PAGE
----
Christopher Isherwood

James Berg (College of the Desert)
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Christopher Isherwood’s life and writing are often seen in two conveniently defined halves: one English, the other American. The early, English part of Isherwood’s

oeuvre

forms the basis for conventional appraisals of his work. The novel

Goodbye to Berlin

(1939), a loose collection of stories and sketches, provided the source material for

Cabaret

, the musical play (1966) and film (1972). The later, American, half is gaining recognition for its groundbreaking openness in the treatment of homosexuality. The novel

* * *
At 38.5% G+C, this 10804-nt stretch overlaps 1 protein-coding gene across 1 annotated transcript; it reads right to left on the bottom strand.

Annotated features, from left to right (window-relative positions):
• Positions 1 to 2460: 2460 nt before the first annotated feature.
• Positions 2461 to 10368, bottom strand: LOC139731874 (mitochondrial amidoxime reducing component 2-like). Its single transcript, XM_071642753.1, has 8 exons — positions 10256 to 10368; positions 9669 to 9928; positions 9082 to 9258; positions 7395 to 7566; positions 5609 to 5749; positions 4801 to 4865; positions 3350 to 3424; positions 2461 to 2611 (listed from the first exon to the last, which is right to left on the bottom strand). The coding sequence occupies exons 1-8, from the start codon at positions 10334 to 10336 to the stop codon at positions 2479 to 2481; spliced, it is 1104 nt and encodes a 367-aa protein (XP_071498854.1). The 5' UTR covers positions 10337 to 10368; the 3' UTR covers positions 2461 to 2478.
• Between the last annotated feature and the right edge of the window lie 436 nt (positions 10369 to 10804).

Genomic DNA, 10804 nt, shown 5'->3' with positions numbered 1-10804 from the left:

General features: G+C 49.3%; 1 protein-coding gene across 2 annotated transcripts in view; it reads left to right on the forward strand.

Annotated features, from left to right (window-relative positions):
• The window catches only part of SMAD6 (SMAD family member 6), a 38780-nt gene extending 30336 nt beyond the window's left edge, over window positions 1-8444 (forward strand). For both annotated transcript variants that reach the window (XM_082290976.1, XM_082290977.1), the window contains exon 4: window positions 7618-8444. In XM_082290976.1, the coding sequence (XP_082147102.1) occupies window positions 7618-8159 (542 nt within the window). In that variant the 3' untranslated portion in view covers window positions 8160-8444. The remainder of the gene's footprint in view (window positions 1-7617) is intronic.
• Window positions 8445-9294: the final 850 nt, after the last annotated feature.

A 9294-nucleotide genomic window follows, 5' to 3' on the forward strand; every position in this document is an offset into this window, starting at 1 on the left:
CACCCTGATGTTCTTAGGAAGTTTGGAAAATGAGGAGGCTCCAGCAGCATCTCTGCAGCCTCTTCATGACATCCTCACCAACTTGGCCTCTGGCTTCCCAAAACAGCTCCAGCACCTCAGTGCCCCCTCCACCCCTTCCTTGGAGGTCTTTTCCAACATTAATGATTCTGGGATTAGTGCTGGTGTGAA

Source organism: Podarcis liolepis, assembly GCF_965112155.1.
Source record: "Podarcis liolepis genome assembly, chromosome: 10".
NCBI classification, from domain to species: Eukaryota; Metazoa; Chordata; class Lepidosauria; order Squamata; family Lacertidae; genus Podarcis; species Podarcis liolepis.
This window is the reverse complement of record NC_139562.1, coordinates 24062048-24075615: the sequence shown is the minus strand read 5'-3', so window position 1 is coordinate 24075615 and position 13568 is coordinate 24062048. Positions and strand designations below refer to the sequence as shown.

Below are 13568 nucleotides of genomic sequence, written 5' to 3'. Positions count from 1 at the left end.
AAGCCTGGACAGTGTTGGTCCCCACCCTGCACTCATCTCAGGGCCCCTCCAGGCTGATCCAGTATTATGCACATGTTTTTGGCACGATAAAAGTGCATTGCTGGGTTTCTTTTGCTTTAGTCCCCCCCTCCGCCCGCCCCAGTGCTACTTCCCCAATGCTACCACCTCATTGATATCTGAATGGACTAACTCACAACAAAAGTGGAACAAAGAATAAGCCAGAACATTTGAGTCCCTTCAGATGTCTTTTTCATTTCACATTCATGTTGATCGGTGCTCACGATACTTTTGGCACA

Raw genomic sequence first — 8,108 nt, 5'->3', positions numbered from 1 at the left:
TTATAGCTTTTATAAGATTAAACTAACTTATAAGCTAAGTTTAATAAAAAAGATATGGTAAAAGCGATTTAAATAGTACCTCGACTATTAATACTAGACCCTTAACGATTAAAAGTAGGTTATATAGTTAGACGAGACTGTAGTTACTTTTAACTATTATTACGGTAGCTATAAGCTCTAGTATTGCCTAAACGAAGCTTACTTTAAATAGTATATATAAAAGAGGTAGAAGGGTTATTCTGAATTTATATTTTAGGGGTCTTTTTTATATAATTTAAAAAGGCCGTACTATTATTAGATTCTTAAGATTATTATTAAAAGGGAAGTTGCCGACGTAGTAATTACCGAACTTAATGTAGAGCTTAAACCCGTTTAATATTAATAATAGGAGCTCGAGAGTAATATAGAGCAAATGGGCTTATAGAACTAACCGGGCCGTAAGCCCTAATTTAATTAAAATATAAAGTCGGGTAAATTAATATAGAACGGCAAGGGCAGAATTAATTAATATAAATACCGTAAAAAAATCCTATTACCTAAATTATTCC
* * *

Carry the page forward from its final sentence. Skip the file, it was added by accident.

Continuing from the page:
A Single Man

(1964) is seen by many, especially in the United States, as a masterpiece of characterization, style and precision. As with all convenient categorizations, the story is more complicated than this; however, this method of looking at Isherwood’s career is useful…

2170 words

Citation: Berg, James . "Christopher Isherwood". The Literary Encyclopedia. First published 02 May 2005 [https://www.litencyc.com/php/speople.php?rec=true&UID=2317, accessed 20 April 2024.]

2317 Christopher Isherwood 1 Historical context notes are intended to give basic and preliminary information on a topic. In some cases they will be expanded into longer entries as the Literary Encyclopedia evolves.

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